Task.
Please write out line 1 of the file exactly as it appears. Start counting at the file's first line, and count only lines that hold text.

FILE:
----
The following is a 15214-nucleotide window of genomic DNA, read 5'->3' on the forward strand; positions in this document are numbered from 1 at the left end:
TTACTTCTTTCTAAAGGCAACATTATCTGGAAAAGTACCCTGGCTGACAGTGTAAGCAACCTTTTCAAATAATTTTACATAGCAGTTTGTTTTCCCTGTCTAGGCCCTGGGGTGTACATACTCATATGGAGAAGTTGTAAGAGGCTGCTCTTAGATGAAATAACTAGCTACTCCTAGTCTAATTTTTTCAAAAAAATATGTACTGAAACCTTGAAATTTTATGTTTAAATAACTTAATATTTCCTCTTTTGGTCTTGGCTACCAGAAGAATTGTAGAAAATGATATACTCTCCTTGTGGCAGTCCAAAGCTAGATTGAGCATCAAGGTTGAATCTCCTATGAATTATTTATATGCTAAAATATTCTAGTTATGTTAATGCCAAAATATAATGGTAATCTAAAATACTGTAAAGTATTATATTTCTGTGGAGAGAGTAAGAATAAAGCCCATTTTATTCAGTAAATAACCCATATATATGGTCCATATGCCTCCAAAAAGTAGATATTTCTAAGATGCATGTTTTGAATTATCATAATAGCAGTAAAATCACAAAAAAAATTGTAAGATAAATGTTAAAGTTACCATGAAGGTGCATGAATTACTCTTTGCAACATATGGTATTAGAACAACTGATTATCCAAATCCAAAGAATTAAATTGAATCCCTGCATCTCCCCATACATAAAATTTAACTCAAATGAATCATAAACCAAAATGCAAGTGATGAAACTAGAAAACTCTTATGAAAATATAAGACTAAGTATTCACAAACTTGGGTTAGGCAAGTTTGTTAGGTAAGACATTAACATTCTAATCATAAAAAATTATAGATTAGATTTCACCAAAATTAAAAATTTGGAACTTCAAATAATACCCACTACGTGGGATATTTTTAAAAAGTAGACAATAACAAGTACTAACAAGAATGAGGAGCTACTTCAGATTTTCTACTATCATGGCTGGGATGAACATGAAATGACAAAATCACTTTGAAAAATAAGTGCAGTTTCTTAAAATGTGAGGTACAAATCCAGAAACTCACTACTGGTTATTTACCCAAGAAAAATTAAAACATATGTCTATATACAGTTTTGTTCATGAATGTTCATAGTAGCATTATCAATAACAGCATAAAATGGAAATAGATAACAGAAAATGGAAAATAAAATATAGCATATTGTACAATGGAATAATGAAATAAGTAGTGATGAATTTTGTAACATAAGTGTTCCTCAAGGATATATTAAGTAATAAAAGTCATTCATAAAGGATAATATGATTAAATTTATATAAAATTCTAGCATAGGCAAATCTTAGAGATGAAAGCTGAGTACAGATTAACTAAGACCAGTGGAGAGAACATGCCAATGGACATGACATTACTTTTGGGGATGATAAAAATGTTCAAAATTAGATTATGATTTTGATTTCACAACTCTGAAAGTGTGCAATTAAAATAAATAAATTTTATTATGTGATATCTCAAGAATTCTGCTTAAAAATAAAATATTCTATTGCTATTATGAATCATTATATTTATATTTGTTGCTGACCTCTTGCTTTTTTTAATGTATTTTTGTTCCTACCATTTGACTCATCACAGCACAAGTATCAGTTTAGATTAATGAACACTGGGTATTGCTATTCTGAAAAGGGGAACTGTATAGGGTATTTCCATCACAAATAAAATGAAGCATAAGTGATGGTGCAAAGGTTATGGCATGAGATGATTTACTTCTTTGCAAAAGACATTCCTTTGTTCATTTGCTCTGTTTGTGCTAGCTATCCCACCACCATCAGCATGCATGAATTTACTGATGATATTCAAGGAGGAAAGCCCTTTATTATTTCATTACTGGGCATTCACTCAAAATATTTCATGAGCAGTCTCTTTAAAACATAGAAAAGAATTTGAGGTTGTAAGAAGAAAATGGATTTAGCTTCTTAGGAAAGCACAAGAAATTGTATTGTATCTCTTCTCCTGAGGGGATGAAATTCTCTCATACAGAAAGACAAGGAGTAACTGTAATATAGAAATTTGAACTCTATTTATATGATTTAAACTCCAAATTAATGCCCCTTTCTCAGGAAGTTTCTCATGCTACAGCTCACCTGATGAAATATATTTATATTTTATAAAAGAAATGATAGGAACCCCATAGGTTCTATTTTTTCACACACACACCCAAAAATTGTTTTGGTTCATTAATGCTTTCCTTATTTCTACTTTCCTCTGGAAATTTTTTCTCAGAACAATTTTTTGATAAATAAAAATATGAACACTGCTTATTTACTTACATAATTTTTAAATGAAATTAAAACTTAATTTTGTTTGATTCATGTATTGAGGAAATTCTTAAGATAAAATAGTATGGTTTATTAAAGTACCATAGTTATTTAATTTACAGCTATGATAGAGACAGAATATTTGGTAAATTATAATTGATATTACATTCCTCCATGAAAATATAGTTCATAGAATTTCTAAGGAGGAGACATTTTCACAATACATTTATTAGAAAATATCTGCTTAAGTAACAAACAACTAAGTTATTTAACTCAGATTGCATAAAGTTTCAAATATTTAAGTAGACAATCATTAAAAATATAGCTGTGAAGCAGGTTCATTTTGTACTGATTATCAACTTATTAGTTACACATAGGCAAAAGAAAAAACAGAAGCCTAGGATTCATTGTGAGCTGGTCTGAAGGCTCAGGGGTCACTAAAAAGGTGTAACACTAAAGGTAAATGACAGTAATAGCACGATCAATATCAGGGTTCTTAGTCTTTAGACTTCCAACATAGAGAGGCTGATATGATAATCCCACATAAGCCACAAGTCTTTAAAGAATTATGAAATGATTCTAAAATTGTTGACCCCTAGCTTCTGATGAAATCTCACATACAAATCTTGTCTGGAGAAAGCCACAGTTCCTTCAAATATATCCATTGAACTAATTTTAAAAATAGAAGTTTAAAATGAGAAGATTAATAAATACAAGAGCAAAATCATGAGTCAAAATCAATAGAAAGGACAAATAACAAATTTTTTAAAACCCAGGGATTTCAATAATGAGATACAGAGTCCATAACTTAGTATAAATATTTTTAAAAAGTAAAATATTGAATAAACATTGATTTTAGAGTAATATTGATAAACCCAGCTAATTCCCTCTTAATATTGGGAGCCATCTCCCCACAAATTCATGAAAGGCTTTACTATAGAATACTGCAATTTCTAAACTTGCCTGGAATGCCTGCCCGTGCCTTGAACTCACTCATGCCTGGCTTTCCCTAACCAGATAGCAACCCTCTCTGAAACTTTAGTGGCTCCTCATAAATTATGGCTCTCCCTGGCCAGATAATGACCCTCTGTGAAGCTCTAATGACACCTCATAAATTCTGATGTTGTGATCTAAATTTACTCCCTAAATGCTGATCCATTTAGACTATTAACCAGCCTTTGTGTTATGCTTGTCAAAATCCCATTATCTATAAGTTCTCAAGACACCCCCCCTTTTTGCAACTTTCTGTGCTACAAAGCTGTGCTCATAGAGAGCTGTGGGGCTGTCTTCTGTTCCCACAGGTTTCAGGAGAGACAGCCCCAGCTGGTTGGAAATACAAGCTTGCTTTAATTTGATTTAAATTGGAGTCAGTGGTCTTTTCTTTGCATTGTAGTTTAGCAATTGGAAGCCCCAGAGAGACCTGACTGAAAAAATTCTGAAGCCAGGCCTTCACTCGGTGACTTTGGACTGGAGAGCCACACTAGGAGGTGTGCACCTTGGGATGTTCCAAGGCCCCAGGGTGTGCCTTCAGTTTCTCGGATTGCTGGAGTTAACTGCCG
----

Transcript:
The following is a 15214-nucleotide window of genomic DNA, read 5'->3' on the forward strand; positions in this document are numbered from 1 at the left end: